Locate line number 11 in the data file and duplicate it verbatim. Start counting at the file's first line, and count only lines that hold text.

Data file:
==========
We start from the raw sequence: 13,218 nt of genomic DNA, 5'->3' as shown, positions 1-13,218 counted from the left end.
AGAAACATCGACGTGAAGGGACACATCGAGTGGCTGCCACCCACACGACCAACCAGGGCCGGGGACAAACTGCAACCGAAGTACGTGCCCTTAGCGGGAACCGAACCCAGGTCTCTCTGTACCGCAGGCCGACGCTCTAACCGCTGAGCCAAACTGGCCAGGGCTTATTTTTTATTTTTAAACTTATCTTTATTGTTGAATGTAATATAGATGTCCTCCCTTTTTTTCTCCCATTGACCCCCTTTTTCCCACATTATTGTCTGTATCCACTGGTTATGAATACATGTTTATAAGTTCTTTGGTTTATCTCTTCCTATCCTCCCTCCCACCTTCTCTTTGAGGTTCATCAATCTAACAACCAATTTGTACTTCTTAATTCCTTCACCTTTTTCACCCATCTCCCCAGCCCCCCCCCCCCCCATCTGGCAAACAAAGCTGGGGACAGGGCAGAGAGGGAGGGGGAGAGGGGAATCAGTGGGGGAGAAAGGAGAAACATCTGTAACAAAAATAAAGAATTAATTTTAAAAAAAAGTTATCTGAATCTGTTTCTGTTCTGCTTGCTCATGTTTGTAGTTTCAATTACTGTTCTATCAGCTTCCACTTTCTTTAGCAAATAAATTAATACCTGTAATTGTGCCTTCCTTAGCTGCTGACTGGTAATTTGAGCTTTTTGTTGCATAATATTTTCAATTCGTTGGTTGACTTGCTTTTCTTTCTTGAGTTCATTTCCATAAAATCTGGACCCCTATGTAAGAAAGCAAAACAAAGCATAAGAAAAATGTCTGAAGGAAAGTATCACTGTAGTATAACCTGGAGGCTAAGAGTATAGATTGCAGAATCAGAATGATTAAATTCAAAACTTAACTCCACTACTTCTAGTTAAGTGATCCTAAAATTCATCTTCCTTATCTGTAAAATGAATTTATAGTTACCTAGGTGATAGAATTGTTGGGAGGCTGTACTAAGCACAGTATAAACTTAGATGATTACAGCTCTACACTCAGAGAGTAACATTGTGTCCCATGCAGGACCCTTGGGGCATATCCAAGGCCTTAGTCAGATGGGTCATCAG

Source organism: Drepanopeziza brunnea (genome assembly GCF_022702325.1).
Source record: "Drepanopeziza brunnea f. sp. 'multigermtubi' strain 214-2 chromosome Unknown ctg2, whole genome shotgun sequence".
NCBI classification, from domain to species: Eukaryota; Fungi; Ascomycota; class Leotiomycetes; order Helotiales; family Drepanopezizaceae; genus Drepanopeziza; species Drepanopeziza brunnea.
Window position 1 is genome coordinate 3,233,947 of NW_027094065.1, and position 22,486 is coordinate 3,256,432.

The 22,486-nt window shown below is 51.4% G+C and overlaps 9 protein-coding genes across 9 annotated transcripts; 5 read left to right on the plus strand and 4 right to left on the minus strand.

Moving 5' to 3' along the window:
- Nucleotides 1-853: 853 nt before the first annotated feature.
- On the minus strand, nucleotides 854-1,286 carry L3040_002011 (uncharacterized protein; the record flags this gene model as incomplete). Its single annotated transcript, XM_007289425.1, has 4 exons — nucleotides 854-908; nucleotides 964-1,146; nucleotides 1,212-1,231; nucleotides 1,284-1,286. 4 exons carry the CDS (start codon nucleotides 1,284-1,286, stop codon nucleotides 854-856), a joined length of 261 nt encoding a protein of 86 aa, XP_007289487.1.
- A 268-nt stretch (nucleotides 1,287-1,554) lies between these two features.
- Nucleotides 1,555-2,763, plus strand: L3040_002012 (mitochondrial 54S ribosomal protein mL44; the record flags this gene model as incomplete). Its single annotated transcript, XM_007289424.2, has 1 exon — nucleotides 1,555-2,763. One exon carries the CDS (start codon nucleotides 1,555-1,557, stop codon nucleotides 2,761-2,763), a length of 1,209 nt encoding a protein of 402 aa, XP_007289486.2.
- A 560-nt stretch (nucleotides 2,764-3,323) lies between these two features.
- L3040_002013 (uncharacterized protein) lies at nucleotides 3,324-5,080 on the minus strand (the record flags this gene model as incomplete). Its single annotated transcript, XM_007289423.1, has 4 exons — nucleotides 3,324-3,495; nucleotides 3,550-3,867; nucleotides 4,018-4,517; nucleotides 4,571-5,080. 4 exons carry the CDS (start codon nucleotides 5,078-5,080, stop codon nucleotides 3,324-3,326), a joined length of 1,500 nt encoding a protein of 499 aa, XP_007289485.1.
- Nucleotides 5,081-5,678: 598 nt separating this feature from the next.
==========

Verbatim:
- A 268-nt stretch (nucleotides 1,287-1,554) lies between these two features.